The duty of loyalty requires that that a director act in good faith and not allow his or her personal interests to prevail over the interests of the corporation. The duty of loyalty is concerned with self-dealing—whether or not a director is “interested” in the transaction. “A director is considered ‘interested’ if he or she (1) makes a personal profit from a transaction by dealing with the corporation or usurps a corporate opportunity; (2) buys or sells assets of the corporation; (3) transacts business in his director’s capacity with a second corporation of which he is also a director or significantly financially associated; or (4) transacts business in his director's capacity with a family member. “Transactions involving an interested director are subject to strict judicial scrutiny but are not voidable unless they are shown to be unfair to the corporation.” “[T]he burden of proof is on the interested director to show that the action under fire is fair to the corporation. A challenged transaction found to be unfair to the corporate enterprise may nonetheless be upheld if ratified by a majority of disinterested directors or the majority of the stockholders. An interested director who is also a shareholder is entitled to vote his shares to ratify his challenged act.”
And finally, the duty of care “requires a director to be diligent and prudent in managing the corporation’s affairs.” The duty of care is basically a negligence standard. It concerns “mismanagement” and is based on the negligence standard of conduct that the director must use ordinary care in the management of the corporation’s business.

Ritchie Formulation of the Duty of Loyalty

The Texas Supreme Court in Ritchie v. Rupe formulated the duty of loyalty in a particular way: “Directors, or those acting as directors, owe a fiduciary duty to the corporation in their directorial actions, and this duty ‘includes the dedication of [their] uncorrupted business judgment for the sole benefit of the corporation.’” The Court makes clear from its citation of Gearhart Industries v. Smith that this statement of the duty is not exclusive. Fiduciary duties “include” the duty to dedicate uncorrupted business judgment for the sole benefit of the corporation, but the duties continue to include duties of obedience and care. This formulation of the duty of loyalty is taken from International Bankers v. Holloway. However, the Ritchie Court reiterates this same formulation of the duty of loyalty five times on a variety of topics. The following year the Texas Supreme Court again used the same formulation in Sneed v Webre: “Directors, or those acting as directors, owe a fiduciary duty to the corporation in their directorial actions, and this duty ‘includes the dedication of [their] uncorrupted business judgment for the sole benefit of the corporation.’” Going forward the standard for the duty of loyalty is clearly whether the fiduciary utilized his uncorrupted business judgement for the sole benefit of the corporation.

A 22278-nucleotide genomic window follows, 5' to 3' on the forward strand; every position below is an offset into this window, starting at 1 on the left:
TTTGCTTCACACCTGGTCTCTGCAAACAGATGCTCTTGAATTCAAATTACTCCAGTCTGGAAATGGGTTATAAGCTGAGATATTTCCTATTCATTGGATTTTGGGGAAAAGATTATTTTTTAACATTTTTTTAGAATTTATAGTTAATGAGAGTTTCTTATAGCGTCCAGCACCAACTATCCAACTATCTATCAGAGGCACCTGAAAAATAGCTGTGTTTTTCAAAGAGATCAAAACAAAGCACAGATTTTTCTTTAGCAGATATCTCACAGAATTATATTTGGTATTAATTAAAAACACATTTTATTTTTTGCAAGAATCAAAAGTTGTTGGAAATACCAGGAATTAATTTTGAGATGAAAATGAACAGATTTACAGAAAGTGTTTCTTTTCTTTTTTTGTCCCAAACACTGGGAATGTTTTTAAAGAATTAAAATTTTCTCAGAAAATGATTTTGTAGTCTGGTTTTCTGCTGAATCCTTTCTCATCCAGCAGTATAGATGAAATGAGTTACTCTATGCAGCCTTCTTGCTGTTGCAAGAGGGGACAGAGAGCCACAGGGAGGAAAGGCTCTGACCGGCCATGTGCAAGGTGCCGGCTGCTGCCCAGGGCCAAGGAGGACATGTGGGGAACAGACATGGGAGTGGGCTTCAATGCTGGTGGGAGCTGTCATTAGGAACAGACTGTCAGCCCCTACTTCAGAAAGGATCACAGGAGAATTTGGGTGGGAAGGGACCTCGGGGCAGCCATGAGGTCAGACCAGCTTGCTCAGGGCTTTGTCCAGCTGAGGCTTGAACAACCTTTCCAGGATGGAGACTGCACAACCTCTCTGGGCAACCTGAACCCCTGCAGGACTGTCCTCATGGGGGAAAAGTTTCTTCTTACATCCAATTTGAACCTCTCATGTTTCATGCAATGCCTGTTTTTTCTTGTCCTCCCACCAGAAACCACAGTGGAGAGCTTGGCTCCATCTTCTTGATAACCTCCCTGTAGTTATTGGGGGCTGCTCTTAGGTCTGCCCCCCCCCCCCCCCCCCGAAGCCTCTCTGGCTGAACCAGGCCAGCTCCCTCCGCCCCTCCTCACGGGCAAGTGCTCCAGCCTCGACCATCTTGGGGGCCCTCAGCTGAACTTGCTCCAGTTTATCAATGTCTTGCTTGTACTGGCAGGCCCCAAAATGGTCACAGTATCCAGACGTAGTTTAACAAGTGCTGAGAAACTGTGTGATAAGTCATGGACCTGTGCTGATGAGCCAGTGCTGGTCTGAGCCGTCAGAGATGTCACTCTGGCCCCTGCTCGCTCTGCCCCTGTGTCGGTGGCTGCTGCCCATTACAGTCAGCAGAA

The Ritchie formulation of the duty of loyalty is not really novel but the emphasis seems to be different from the traditional formulation. “Uncorrupted” business judgment seems clearly to point to the need for a disinterested status, but the further requirement of “sole benefit of the corporation” takes this concept much further. A director could be disinterested personally and yet still not be acting for the sole benefit of the corporation. The example emphasized in Ritchie is that a director may not act for the benefit of the majority shareholder over that of the corporation. A director may not act for non-business reasons. Also the Ritchie formulation makes no reference to harm to the corporation or the concept of fairness. It is easy to imagine a transaction—for example executive compensation—which is not harmful to the corporation but is not done for the sole benefit of the corporation. What about a self-dealing transaction that is otherwise fair to the corporation, such as leasing property from the majority shareholder at market rates? Such a transaction is almost certainly not for the sole benefit of the corporation. It is difficult to conceive that the Texas Supreme Court would hold that a fair transaction would violate the duty of loyalty, but the emphasis on avoiding divided loyalties under the Ritchie formulation certainly makes such a result possible.